This episode delves into the world of brand positioning with Simon Graj, CEO of Graj + Gustavsen, an experienced expert in creating and positioning iconic brands. Simon discusses his company’s approach to bringing brands to life and highlights the importance of vision and execution. He emphasizes the power of positioning for long-term success. Additionally, the episode explores the significance of curiosity and dedication in business, highlighting how scrapbooking future work and embracing unexpected opportunities can lead to great outcomes.
Simon Graj is the CEO of Graj + Gustavsen (G+G), a strategic solutions powerhouse specializing in business growth and brand development. With over three decades of experience, he’s been instrumental in creating and extending successful brands for Fortune 500 companies while launching intellectual properties from concept to reality. Simon’s expertise in fashion and creative direction has earned him validation and recognition among industry peers, making him a top authority in consumer marketing and brand innovation. Here are a few of the topics we’ll discuss on this episode of Hard to Market:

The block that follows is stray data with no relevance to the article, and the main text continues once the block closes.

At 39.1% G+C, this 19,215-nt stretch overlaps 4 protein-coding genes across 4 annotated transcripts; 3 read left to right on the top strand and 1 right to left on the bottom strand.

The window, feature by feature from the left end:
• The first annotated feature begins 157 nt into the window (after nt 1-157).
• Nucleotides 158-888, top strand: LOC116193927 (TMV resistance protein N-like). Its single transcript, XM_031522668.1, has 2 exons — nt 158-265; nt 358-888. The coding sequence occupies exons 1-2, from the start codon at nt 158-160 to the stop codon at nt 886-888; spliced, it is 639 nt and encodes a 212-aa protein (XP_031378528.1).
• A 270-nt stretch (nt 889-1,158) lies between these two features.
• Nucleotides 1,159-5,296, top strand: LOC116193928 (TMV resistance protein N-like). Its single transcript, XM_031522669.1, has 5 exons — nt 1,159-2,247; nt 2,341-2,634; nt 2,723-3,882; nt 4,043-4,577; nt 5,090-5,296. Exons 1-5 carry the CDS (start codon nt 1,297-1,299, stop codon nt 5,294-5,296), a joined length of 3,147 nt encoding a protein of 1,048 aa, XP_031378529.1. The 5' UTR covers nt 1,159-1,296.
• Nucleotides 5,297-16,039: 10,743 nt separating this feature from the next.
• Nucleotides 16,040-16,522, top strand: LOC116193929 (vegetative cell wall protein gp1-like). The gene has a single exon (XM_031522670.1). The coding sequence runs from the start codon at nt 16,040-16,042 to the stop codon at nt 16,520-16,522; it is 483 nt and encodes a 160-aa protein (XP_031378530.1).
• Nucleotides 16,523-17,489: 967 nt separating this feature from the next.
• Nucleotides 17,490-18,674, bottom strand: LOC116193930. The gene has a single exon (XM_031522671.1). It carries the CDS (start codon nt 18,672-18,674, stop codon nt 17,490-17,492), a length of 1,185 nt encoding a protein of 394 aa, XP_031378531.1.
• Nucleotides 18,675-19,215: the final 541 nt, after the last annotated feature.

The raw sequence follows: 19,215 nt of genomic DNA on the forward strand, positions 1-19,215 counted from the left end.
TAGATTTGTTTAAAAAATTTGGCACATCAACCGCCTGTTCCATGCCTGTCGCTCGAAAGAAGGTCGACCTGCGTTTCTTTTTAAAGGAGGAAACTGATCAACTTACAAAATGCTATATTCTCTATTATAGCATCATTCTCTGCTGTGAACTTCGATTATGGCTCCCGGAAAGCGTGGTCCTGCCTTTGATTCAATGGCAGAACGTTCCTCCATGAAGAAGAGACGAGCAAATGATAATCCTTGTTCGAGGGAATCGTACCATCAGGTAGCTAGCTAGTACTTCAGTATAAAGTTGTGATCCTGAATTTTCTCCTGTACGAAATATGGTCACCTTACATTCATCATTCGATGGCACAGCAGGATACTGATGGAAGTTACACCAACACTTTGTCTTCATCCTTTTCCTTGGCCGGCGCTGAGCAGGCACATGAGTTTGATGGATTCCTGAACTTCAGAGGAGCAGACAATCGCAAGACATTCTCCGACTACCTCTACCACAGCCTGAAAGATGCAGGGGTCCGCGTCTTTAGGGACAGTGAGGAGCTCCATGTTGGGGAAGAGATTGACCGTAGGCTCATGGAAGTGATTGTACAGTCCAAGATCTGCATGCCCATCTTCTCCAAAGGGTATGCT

- Brand positioning involves creating a genuine, purposeful position for a brand that aligns with market opportunities and is executable.
- They focus on physically demonstrating the brand’s vision of tomorrow, today, enabling clients to see their future in a tangible way.
- In addition to brand positioning, Simon’s company also specializes in transferring brand value to different categories through licensing and collaboration.
- They have a third division that focuses on entrepreneurial ventures, fueling their creative drive and allowing them to explore new ideas and brands.
- Employ a methodology of negation to remove what doesn’t work and uncover shining bright stars.
- Let go and stay in momentum, avoiding attachment to outcomes and the need for credit.
- Despite challenges, the entrepreneurial landscape offers many positive developments.
- 15:51 – “We look for people that, and I mentioned this to you before this, that are really comfortable not knowing something. Because in order to know something, you first have to not know something. In order to discover anything, your mind has to be empty. Because if you’re preoccupied or if you are already pre-driven by something, you will look to validate everything you think about. So then what happens is they are shorter-term trends because what you think about is only the past.”
- 18:24 – “Well one of the things that we take a lot of confidence in is when there are different industries that have similar emerging opportunities, so that’s one point of confidence. But there is everything. Everything points to the way. And when you do this and do it physically in order to curate, we use the process of negation and what that means is we’re happy to say “oh, that’s no good. Oh that’s no good”. So there is never any defense. What we initially thought, we post organize, and then by virtue of that, things go out, and things get removed. And then what is left, it wasn’t even thought about, but it’s the shining bright star.”